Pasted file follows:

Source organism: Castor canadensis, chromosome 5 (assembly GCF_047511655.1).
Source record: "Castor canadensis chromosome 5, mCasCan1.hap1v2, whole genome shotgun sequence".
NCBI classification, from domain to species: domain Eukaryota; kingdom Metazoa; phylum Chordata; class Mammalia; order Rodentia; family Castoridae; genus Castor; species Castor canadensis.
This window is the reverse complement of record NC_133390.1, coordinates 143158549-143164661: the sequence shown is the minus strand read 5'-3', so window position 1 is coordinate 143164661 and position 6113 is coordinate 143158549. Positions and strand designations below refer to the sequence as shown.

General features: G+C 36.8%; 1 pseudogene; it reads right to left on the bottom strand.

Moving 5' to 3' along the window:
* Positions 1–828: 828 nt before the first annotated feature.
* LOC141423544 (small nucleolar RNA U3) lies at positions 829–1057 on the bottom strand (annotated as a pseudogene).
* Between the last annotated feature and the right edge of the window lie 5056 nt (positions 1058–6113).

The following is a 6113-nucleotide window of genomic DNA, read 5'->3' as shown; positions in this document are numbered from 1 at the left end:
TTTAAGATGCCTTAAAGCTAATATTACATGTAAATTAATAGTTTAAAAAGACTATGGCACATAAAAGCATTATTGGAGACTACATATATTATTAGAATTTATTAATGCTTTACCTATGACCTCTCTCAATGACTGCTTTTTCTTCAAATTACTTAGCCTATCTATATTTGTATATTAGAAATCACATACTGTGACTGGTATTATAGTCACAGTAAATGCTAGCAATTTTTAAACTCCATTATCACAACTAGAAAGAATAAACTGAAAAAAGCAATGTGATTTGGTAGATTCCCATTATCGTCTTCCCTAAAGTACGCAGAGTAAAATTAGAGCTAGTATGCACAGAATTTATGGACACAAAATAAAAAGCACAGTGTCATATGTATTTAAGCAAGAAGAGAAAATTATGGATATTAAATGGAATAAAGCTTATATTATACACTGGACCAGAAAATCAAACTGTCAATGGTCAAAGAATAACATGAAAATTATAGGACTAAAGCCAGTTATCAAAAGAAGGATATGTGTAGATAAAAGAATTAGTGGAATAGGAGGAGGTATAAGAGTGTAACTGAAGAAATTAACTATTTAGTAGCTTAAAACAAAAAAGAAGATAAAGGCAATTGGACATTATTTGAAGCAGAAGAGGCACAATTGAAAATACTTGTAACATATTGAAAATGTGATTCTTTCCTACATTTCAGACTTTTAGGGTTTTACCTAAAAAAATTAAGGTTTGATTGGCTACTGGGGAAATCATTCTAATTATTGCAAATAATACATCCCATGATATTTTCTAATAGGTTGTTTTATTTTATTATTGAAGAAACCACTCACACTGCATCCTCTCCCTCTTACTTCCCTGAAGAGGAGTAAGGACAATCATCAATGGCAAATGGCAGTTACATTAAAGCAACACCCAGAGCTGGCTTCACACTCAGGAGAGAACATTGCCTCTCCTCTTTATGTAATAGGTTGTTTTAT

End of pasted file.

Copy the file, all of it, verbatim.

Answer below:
Source organism: Castor canadensis, chromosome 5 (assembly GCF_047511655.1).
Source record: "Castor canadensis chromosome 5, mCasCan1.hap1v2, whole genome shotgun sequence".
NCBI classification, from domain to species: domain Eukaryota; kingdom Metazoa; phylum Chordata; class Mammalia; order Rodentia; family Castoridae; genus Castor; species Castor canadensis.
This window is the reverse complement of record NC_133390.1, coordinates 143158549-143164661: the sequence shown is the minus strand read 5'-3', so window position 1 is coordinate 143164661 and position 6113 is coordinate 143158549. Positions and strand designations below refer to the sequence as shown.

General features: G+C 36.8%; 1 pseudogene; it reads right to left on the bottom strand.

Moving 5' to 3' along the window:
* Positions 1–828: 828 nt before the first annotated feature.
* LOC141423544 (small nucleolar RNA U3) lies at positions 829–1057 on the bottom strand (annotated as a pseudogene).
* Between the last annotated feature and the right edge of the window lie 5056 nt (positions 1058–6113).

The following is a 6113-nucleotide window of genomic DNA, read 5'->3' as shown; positions in this document are numbered from 1 at the left end:
TTTAAGATGCCTTAAAGCTAATATTACATGTAAATTAATAGTTTAAAAAGACTATGGCACATAAAAGCATTATTGGAGACTACATATATTATTAGAATTTATTAATGCTTTACCTATGACCTCTCTCAATGACTGCTTTTTCTTCAAATTACTTAGCCTATCTATATTTGTATATTAGAAATCACATACTGTGACTGGTATTATAGTCACAGTAAATGCTAGCAATTTTTAAACTCCATTATCACAACTAGAAAGAATAAACTGAAAAAAGCAATGTGATTTGGTAGATTCCCATTATCGTCTTCCCTAAAGTACGCAGAGTAAAATTAGAGCTAGTATGCACAGAATTTATGGACACAAAATAAAAAGCACAGTGTCATATGTATTTAAGCAAGAAGAGAAAATTATGGATATTAAATGGAATAAAGCTTATATTATACACTGGACCAGAAAATCAAACTGTCAATGGTCAAAGAATAACATGAAAATTATAGGACTAAAGCCAGTTATCAAAAGAAGGATATGTGTAGATAAAAGAATTAGTGGAATAGGAGGAGGTATAAGAGTGTAACTGAAGAAATTAACTATTTAGTAGCTTAAAACAAAAAAGAAGATAAAGGCAATTGGACATTATTTGAAGCAGAAGAGGCACAATTGAAAATACTTGTAACATATTGAAAATGTGATTCTTTCCTACATTTCAGACTTTTAGGGTTTTACCTAAAAAAATTAAGGTTTGATTGGCTACTGGGGAAATCATTCTAATTATTGCAAATAATACATCCCATGATATTTTCTAATAGGTTGTTTTATTTTATTATTGAAGAAACCACTCACACTGCATCCTCTCCCTCTTACTTCCCTGAAGAGGAGTAAGGACAATCATCAATGGCAAATGGCAGTTACATTAAAGCAACACCCAGAGCTGGCTTCACACTCAGGAGAGAACATTGCCTCTCCTCTTTATGTAATAGGTTGTTTTAT